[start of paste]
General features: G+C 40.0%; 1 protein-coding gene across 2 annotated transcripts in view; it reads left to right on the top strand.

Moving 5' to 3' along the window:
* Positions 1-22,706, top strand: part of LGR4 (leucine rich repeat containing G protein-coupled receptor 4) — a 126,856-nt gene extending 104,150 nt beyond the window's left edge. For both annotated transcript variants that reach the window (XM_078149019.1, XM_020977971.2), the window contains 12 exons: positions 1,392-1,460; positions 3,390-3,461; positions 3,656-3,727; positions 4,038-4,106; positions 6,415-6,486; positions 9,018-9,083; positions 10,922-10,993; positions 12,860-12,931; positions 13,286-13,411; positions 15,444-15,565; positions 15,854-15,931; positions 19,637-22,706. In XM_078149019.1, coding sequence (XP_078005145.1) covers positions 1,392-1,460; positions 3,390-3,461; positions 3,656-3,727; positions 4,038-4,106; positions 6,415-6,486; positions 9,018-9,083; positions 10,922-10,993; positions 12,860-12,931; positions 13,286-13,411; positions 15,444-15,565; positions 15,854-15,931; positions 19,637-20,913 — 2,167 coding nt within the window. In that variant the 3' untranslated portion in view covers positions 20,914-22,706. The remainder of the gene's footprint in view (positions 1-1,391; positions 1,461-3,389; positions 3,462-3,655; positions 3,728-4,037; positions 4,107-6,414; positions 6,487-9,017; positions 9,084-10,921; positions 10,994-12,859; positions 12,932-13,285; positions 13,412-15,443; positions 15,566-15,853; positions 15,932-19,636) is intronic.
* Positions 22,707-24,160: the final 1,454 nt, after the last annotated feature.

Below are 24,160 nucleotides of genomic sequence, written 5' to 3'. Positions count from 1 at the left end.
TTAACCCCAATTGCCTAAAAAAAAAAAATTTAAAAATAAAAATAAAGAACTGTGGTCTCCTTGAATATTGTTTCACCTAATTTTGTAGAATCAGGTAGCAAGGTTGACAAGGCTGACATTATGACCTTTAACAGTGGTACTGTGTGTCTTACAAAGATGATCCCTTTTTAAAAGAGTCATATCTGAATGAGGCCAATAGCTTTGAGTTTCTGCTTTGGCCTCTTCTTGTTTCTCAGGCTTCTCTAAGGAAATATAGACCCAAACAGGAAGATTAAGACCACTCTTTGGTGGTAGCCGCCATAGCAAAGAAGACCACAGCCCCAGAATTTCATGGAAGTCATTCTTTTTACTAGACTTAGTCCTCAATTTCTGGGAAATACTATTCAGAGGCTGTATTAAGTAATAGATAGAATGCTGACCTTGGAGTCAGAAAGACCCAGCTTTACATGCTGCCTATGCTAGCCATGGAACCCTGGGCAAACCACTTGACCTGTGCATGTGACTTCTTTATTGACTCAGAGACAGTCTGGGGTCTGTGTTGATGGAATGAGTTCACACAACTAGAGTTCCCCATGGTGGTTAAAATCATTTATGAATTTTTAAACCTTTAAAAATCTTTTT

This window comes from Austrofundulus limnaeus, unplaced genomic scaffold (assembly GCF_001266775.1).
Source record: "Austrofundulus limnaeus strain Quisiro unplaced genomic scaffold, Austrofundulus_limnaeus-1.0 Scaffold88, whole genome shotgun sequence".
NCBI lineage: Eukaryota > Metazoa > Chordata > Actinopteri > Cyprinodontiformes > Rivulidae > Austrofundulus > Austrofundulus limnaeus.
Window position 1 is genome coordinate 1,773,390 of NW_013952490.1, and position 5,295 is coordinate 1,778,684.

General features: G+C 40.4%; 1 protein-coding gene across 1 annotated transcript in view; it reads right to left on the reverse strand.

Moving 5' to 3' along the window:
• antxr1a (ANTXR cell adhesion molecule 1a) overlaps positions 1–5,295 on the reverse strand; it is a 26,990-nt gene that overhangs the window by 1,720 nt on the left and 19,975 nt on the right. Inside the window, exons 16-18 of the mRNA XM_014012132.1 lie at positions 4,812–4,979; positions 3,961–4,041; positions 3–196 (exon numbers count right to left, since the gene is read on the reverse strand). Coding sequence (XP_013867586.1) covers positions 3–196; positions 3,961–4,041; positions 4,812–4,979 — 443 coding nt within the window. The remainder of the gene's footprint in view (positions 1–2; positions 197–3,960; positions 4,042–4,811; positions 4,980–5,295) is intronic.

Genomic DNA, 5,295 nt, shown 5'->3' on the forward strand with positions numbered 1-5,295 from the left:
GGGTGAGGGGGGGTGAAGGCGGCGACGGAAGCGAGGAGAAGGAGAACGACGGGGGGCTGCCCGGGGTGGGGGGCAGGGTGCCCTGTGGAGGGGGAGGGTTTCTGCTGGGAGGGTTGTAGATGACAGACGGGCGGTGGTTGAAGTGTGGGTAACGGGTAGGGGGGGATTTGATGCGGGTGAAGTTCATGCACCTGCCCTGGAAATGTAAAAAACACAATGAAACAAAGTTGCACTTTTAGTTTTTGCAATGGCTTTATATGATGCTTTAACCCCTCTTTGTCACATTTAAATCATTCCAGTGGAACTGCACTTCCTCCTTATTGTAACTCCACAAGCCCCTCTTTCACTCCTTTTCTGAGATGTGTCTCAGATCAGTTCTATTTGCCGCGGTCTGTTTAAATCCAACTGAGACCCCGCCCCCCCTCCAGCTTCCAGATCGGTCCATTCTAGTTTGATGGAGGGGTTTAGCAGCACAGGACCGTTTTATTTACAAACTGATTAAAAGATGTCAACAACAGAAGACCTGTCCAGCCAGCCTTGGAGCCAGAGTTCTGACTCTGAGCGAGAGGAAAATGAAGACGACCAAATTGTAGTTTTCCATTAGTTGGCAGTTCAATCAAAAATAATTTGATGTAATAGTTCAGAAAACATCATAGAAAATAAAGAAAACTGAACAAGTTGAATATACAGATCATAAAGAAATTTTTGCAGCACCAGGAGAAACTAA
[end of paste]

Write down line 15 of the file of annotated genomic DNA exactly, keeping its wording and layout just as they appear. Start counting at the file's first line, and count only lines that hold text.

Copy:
GGGTGAGGGGGGGTGAAGGCGGCGACGGAAGCGAGGAGAAGGAGAACGACGGGGGGCTGCCCGGGGTGGGGGGCAGGGTGCCCTGTGGAGGGGGAGGGTTTCTGCTGGGAGGGTTGTAGATGACAGACGGGCGGTGGTTGAAGTGTGGGTAACGGGTAGGGGGGGATTTGATGCGGGTGAAGTTCATGCACCTGCCCTGGAAATGTAAAAAACACAATGAAACAAAGTTGCACTTTTAGTTTTTGCAATGGCTTTATATGATGCTTTAACCCCTCTTTGTCACATTTAAATCATTCCAGTGGAACTGCACTTCCTCCTTATTGTAACTCCACAAGCCCCTCTTTCACTCCTTTTCTGAGATGTGTCTCAGATCAGTTCTATTTGCCGCGGTCTGTTTAAATCCAACTGAGACCCCGCCCCCCCTCCAGCTTCCAGATCGGTCCATTCTAGTTTGATGGAGGGGTTTAGCAGCACAGGACCGTTTTATTTACAAACTGATTAAAAGATGTCAACAACAGAAGACCTGTCCAGCCAGCCTTGGAGCCAGAGTTCTGACTCTGAGCGAGAGGAAAATGAAGACGACCAAATTGTAGTTTTCCATTAGTTGGCAGTTCAATCAAAAATAATTTGATGTAATAGTTCAGAAAACATCATAGAAAATAAAGAAAACTGAACAAGTTGAATATACAGATCATAAAGAAATTTTTGCAGCACCAGGAGAAACTAA